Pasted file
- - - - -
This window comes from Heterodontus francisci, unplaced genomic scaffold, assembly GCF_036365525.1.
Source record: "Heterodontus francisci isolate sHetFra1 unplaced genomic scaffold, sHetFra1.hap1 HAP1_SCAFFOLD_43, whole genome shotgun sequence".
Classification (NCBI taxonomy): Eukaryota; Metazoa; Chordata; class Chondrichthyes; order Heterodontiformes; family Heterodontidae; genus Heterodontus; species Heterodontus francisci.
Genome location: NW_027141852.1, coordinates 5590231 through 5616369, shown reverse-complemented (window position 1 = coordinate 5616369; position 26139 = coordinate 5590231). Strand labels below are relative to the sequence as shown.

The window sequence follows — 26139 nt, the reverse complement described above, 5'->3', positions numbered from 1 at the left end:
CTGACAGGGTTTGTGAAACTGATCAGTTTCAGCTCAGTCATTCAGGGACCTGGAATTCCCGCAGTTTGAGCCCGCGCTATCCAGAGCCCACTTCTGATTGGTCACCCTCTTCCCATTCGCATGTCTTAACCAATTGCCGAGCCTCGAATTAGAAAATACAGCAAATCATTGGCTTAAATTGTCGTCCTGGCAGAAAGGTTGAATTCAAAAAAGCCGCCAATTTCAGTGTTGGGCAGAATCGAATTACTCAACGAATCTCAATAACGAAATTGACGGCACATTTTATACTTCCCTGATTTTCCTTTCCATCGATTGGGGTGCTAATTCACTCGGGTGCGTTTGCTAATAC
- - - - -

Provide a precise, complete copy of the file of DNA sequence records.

This window comes from Heterodontus francisci, unplaced genomic scaffold, assembly GCF_036365525.1.
Source record: "Heterodontus francisci isolate sHetFra1 unplaced genomic scaffold, sHetFra1.hap1 HAP1_SCAFFOLD_43, whole genome shotgun sequence".
Classification (NCBI taxonomy): Eukaryota; Metazoa; Chordata; class Chondrichthyes; order Heterodontiformes; family Heterodontidae; genus Heterodontus; species Heterodontus francisci.
Genome location: NW_027141852.1, coordinates 5590231 through 5616369, shown reverse-complemented (window position 1 = coordinate 5616369; position 26139 = coordinate 5590231). Strand labels below are relative to the sequence as shown.

The window sequence follows — 26139 nt, the reverse complement described above, 5'->3', positions numbered from 1 at the left end:
CTGACAGGGTTTGTGAAACTGATCAGTTTCAGCTCAGTCATTCAGGGACCTGGAATTCCCGCAGTTTGAGCCCGCGCTATCCAGAGCCCACTTCTGATTGGTCACCCTCTTCCCATTCGCATGTCTTAACCAATTGCCGAGCCTCGAATTAGAAAATACAGCAAATCATTGGCTTAAATTGTCGTCCTGGCAGAAAGGTTGAATTCAAAAAAGCCGCCAATTTCAGTGTTGGGCAGAATCGAATTACTCAACGAATCTCAATAACGAAATTGACGGCACATTTTATACTTCCCTGATTTTCCTTTCCATCGATTGGGGTGCTAATTCACTCGGGTGCGTTTGCTAATAC